Crosswalk controversy

Kelowna's mayor will be marshall of the Pride Parade next week, and the city now has a rainbow crosswalk – but not all of Kelowna is so accepting.

Within moments of the rainbow crosswalk being announced and shared on social media, those who disagree with the sidewalk and/or the LGTBQ community were quick to share their disgust.

Some found the brightly painted crosswalk offensive. Some said it was “pushing the gay agenda down their throats,” while others commented it was a waste of taxpayer money.

The Okanagan Pride Society says the reaction was not unexpected.

“The idea that it is being shoved down people's throats, I think, is a very unfair statement,” says the society's Wilbur Turner.

“People say things like 'You have equality now, why do you have to keep having your pride?' and 'Why isn't there straight pride?' But, you know there are still people who feel real discrimination in our community.”

He says many young LGTBQ people still face a harsh and judgmental world.

“There are still young people that are kicked out of their homes when they come out, told they can't live at their homes if that is who they are going to be,” says Tuner.

“For the transgender community, it is still very, very scary to come out. They are completely abused by people when they do.”

He adds that you rarely see same-sex couples walking through downtown Kelowna holding hands, and there is a reason for that.

“It just doesn’t happen,” says Turner. “People are still not comfortable with it. It is very relevant that we still have pride celebrations and that there are these kinds of visible signs of support in the community so people can give us the feeling that this is a good community to live in.”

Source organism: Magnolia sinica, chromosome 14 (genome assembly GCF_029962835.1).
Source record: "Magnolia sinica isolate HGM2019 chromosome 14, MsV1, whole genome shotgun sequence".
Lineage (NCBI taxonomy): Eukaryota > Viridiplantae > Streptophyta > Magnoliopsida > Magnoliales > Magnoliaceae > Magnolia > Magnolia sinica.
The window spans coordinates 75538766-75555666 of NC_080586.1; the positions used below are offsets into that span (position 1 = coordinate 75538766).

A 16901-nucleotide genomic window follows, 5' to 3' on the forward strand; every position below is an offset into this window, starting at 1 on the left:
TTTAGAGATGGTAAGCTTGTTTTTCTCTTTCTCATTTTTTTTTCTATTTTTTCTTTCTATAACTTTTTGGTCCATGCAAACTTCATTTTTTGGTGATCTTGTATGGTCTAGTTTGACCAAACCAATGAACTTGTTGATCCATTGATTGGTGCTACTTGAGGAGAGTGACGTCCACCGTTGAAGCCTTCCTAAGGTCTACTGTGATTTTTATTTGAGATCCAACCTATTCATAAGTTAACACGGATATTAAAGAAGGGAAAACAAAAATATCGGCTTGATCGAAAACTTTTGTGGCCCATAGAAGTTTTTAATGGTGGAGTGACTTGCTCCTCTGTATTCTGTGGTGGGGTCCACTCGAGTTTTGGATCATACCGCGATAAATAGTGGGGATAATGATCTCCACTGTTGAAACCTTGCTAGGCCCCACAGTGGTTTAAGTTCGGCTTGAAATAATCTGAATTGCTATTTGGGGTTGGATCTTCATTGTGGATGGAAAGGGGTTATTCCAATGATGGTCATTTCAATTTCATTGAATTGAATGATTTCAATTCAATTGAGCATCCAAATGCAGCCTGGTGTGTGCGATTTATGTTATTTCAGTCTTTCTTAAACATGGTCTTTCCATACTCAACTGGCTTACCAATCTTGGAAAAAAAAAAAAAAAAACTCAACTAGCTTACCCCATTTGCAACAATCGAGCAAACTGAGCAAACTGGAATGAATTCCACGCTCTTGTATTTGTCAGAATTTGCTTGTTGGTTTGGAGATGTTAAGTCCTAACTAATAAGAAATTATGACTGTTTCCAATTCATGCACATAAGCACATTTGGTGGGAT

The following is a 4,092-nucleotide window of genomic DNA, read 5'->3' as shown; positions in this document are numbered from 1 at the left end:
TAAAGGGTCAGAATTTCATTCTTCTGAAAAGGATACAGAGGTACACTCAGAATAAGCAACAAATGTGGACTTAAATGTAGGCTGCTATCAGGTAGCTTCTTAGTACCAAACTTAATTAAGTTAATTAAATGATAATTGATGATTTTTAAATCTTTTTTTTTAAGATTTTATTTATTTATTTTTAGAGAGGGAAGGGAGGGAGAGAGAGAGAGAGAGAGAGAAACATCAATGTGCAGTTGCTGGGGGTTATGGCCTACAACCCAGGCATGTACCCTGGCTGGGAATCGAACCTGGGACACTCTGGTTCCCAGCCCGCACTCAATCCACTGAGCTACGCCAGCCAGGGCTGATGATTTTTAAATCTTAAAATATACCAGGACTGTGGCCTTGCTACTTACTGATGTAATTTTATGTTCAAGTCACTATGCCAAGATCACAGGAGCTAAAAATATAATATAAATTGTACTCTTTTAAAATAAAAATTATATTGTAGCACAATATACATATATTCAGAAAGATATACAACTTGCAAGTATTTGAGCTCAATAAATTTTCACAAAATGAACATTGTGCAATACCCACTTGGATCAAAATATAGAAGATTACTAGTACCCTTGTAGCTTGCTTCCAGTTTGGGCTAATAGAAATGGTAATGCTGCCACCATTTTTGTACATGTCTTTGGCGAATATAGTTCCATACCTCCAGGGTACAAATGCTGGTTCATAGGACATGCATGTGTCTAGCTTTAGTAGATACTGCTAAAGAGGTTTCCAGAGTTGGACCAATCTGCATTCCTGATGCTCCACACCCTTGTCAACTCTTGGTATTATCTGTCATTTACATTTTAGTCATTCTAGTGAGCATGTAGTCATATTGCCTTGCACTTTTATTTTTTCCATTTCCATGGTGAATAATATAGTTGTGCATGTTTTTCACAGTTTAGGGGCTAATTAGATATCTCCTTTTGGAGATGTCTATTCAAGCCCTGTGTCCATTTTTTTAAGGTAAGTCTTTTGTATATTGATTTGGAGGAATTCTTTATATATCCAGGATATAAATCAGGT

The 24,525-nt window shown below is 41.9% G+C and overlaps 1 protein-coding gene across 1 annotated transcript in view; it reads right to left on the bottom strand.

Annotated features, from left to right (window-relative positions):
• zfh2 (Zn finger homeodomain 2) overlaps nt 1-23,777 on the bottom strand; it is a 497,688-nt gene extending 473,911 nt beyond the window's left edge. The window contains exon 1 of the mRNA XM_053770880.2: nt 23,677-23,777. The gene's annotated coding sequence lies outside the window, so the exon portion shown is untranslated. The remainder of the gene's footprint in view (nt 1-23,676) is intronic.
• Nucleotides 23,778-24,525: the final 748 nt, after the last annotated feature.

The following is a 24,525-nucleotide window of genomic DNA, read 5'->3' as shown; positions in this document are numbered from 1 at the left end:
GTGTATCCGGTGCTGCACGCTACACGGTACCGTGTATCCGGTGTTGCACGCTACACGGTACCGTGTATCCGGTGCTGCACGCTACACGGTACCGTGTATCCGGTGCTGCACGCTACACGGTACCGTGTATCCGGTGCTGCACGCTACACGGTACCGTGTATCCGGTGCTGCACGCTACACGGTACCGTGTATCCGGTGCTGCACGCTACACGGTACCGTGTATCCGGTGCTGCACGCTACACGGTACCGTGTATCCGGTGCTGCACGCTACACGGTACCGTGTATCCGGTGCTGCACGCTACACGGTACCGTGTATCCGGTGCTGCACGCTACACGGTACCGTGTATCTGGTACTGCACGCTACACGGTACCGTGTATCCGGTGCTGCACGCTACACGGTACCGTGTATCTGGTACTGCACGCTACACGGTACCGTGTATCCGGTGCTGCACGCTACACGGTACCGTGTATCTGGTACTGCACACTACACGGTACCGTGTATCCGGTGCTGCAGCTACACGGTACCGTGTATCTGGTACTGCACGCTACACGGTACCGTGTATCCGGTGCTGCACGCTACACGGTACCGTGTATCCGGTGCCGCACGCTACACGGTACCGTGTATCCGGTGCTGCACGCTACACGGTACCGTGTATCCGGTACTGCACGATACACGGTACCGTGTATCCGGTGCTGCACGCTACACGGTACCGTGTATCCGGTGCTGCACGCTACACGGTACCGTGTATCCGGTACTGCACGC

Turner adds that nearly 80 per cent of those who attend the Kelowna Pride Parade are straight and attend to show their support and acceptance.

“It is a sign that Kelowna is growing and accepting diversity and just adds a richer element to our city,” says Turner.

For those who feel the rainbow crosswalk is a waste of tax money, Turner points out the new intersection at Lawrence and Pandosy would still require crosswalk paint. It's not necessarily different in price, just colour.

Turner says the society had been trying to get a rainbow crosswalk in Kelowna since Vancouver's first one appeared in 2013.

“At that time, I was having a meeting with then-mayor Walter Gray and getting him to sign the Pride Week proclamation, and he showed me a picture of the crosswalk on Davie Street in Vancouver and he said 'Is Kelowna ready for this?'” Turner recalls.

“It was a good question, and I said back 'Let’s put one in, and we’ll find out.'”

Talks with Mayor Colin Basran this year brought the project to fruition.

“It was very exciting news,” says Turner. “There were rumours it was going to happen, but no one knew where it was going to happen or when, so it was quite a big surprise.”

Turner rushed down Thursday morning to see it.

“The design looks really great, especially because they did it on all four corners of the intersection. It looks awesome.

“It is a symbol of equality and diversity, and, of course, there are those who have no tolerance at all, or acceptance for people in our community ... but the majority of people are really happy to see that there is support and acceptance.”

Turner hopes the new crosswalks will also garner excitement and participation in Kelowna Pride Week, which begins on Saturday.

“It is really great to see this at the start of Pride Week because we really want the public to know that Pride Week is for everybody, not just the LGTBQ community. It is for everyone to come out and just have some fun, and celebrate while at the same being aware there is still progress that needs to be made.”

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